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Nineteenth Century New Zealand Artists: A Guide & Handbook

VAN DER VELDEN, Petrus 1837–1913

page 240

VAN DER VELDEN, Petrus 1837–1913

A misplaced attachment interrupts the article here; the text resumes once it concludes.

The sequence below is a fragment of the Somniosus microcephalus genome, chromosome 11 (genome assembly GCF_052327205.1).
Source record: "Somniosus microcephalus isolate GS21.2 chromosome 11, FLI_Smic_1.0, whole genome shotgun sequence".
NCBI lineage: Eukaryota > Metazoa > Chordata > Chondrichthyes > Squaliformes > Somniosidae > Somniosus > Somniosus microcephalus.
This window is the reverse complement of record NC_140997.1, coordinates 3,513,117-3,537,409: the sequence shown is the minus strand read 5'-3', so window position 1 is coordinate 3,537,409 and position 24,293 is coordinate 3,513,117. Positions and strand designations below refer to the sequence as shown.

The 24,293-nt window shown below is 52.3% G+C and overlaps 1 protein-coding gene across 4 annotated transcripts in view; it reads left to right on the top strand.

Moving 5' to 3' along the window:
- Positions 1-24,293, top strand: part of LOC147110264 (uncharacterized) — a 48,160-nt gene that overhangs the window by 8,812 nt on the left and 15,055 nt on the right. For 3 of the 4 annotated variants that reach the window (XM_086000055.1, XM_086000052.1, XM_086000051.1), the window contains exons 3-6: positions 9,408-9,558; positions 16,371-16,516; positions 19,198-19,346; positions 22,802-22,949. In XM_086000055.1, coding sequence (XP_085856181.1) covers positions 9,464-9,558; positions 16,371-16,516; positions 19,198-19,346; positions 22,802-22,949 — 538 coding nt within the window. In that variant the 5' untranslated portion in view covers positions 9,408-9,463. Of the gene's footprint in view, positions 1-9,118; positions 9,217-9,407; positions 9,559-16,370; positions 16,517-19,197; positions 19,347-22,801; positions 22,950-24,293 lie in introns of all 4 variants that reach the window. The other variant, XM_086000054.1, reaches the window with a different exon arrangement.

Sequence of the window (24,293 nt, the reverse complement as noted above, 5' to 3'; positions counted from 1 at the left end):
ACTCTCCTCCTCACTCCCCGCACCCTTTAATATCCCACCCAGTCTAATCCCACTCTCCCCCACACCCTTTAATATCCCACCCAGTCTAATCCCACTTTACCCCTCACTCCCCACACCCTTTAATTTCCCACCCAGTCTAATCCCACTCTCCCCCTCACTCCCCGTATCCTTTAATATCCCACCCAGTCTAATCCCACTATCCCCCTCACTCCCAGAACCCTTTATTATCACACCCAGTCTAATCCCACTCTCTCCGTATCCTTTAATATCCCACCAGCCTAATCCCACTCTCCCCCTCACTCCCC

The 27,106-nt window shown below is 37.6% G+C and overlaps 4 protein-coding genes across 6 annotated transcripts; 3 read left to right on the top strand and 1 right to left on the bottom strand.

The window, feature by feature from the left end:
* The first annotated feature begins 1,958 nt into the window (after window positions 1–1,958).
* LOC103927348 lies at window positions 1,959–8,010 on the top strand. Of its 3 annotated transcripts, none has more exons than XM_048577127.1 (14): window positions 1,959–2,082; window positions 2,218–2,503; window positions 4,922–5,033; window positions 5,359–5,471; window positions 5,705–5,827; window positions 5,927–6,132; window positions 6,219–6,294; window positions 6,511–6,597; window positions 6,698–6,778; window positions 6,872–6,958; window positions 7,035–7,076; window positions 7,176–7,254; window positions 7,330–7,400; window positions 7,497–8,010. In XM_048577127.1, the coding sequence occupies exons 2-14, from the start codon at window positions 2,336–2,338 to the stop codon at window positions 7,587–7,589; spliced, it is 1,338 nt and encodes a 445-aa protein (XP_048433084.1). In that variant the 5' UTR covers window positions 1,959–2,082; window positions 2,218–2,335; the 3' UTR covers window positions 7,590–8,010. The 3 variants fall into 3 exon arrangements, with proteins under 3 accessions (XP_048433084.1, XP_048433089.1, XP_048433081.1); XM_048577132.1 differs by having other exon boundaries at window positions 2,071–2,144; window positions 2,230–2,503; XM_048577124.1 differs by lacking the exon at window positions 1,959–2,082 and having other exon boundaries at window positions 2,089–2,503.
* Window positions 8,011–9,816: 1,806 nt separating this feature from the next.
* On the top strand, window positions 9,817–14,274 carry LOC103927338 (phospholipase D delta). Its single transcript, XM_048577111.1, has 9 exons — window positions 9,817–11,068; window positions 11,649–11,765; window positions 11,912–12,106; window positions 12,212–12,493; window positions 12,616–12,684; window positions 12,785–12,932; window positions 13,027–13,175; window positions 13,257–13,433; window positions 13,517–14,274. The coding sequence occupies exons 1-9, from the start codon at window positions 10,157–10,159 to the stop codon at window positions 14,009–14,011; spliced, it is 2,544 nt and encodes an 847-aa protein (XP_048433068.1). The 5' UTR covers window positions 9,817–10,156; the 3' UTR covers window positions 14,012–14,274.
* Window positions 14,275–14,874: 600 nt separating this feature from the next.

Born Rotterdam, son of warehouse foreman and porter: at twelve sent to work but, his drawing ability attracting attention, was sent to drawing master and then to Drawing Academy. Was apprenticed to a lithographer, later partner in a lithographic firm. From 1864 turned to serious painting: studied at the Academy, went to Berlin on a scholarship. Married 1876. Became one of the group led by Israels. Van Gogh met him in 1883 and was impressed. Though he seemed well established as a Dutch painter, he left Holland in 1890 and took his family to New Zealand via Sydney; arriving possibly in Auckland (Kennett Watkins, painter, refers to coming across him there) but settling in Christchurch, sponsored by Gerrit Van Asch, already an established Christchurch resident. 1891 visited Otira and the landscape there became the “motif” for a great series of paintings. Paid visits to Dunedin c.1892 and 1896. 1894 started a life class but in 1898, finding life financially difficult, left for Sydney on the Monowai via Wellington. Exhibited with the Art Society of NSW, a painting was bought for the NSW Art Gallery, but still he had financial difficulty. His wife died 1899. In 1905 he returned to New Zealand, settled in Wellington, married an Australian. 1907 visited Christchurch, in 1913 Auckland, where he became ill and died on 11 November. Work included Centennial Ex Wtn 1940. Represented by a large collection in McDougall; in major New Zealand galleries, Turnbull and Hocken; the Art Gallery of NSW and in the Dienst voor's Rijks Verspreide Kunstvoorwerpen, The Hague,